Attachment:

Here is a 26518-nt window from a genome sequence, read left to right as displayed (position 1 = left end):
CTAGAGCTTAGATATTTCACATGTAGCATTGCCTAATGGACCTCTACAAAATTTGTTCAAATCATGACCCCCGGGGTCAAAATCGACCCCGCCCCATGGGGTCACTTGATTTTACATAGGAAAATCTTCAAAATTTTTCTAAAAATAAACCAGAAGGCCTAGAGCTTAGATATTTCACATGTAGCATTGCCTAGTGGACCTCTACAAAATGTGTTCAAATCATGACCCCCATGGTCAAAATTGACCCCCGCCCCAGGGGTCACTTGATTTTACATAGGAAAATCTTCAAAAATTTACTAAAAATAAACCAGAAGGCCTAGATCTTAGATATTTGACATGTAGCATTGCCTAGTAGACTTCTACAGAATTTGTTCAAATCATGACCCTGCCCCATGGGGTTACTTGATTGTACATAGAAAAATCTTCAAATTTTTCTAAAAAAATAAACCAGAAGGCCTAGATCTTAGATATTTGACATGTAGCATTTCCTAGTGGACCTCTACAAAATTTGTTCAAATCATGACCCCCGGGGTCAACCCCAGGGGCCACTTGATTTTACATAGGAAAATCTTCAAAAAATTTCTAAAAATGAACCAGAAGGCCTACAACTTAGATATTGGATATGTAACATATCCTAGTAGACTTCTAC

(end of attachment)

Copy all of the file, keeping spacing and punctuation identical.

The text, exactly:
Here is a 26518-nt window from a genome sequence, read left to right as displayed (position 1 = left end):
CTAGAGCTTAGATATTTCACATGTAGCATTGCCTAATGGACCTCTACAAAATTTGTTCAAATCATGACCCCCGGGGTCAAAATCGACCCCGCCCCATGGGGTCACTTGATTTTACATAGGAAAATCTTCAAAATTTTTCTAAAAATAAACCAGAAGGCCTAGAGCTTAGATATTTCACATGTAGCATTGCCTAGTGGACCTCTACAAAATGTGTTCAAATCATGACCCCCATGGTCAAAATTGACCCCCGCCCCAGGGGTCACTTGATTTTACATAGGAAAATCTTCAAAAATTTACTAAAAATAAACCAGAAGGCCTAGATCTTAGATATTTGACATGTAGCATTGCCTAGTAGACTTCTACAGAATTTGTTCAAATCATGACCCTGCCCCATGGGGTTACTTGATTGTACATAGAAAAATCTTCAAATTTTTCTAAAAAAATAAACCAGAAGGCCTAGATCTTAGATATTTGACATGTAGCATTTCCTAGTGGACCTCTACAAAATTTGTTCAAATCATGACCCCCGGGGTCAACCCCAGGGGCCACTTGATTTTACATAGGAAAATCTTCAAAAAATTTCTAAAAATGAACCAGAAGGCCTACAACTTAGATATTGGATATGTAACATATCCTAGTAGACTTCTAC